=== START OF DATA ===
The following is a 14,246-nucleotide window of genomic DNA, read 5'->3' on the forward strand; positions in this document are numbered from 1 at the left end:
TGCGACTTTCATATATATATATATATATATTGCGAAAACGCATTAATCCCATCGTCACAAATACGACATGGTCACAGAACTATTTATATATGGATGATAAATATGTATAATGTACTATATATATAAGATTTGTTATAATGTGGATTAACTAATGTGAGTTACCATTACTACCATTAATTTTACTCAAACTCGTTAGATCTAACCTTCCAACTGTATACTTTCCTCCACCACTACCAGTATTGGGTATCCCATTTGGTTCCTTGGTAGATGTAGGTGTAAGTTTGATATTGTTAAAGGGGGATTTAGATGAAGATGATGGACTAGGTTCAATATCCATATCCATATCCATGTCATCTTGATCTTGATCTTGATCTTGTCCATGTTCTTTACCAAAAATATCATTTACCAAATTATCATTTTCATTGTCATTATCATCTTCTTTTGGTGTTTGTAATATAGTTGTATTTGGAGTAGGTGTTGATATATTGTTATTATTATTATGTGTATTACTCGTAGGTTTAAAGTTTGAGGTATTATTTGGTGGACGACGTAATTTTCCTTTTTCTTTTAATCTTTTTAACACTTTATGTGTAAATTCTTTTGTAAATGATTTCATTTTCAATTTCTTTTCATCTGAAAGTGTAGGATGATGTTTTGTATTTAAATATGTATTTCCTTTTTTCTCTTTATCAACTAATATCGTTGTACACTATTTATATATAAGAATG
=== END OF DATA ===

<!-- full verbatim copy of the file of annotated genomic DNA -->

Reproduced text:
The following is a 14,246-nucleotide window of genomic DNA, read 5'->3' on the forward strand; positions in this document are numbered from 1 at the left end:
TGCGACTTTCATATATATATATATATATATTGCGAAAACGCATTAATCCCATCGTCACAAATACGACATGGTCACAGAACTATTTATATATGGATGATAAATATGTATAATGTACTATATATATAAGATTTGTTATAATGTGGATTAACTAATGTGAGTTACCATTACTACCATTAATTTTACTCAAACTCGTTAGATCTAACCTTCCAACTGTATACTTTCCTCCACCACTACCAGTATTGGGTATCCCATTTGGTTCCTTGGTAGATGTAGGTGTAAGTTTGATATTGTTAAAGGGGGATTTAGATGAAGATGATGGACTAGGTTCAATATCCATATCCATATCCATGTCATCTTGATCTTGATCTTGATCTTGTCCATGTTCTTTACCAAAAATATCATTTACCAAATTATCATTTTCATTGTCATTATCATCTTCTTTTGGTGTTTGTAATATAGTTGTATTTGGAGTAGGTGTTGATATATTGTTATTATTATTATGTGTATTACTCGTAGGTTTAAAGTTTGAGGTATTATTTGGTGGACGACGTAATTTTCCTTTTTCTTTTAATCTTTTTAACACTTTATGTGTAAATTCTTTTGTAAATGATTTCATTTTCAATTTCTTTTCATCTGAAAGTGTAGGATGATGTTTTGTATTTAAATATGTATTTCCTTTTTTCTCTTTATCAACTAATATCGTTGTACACTATTTATATATAAGAATG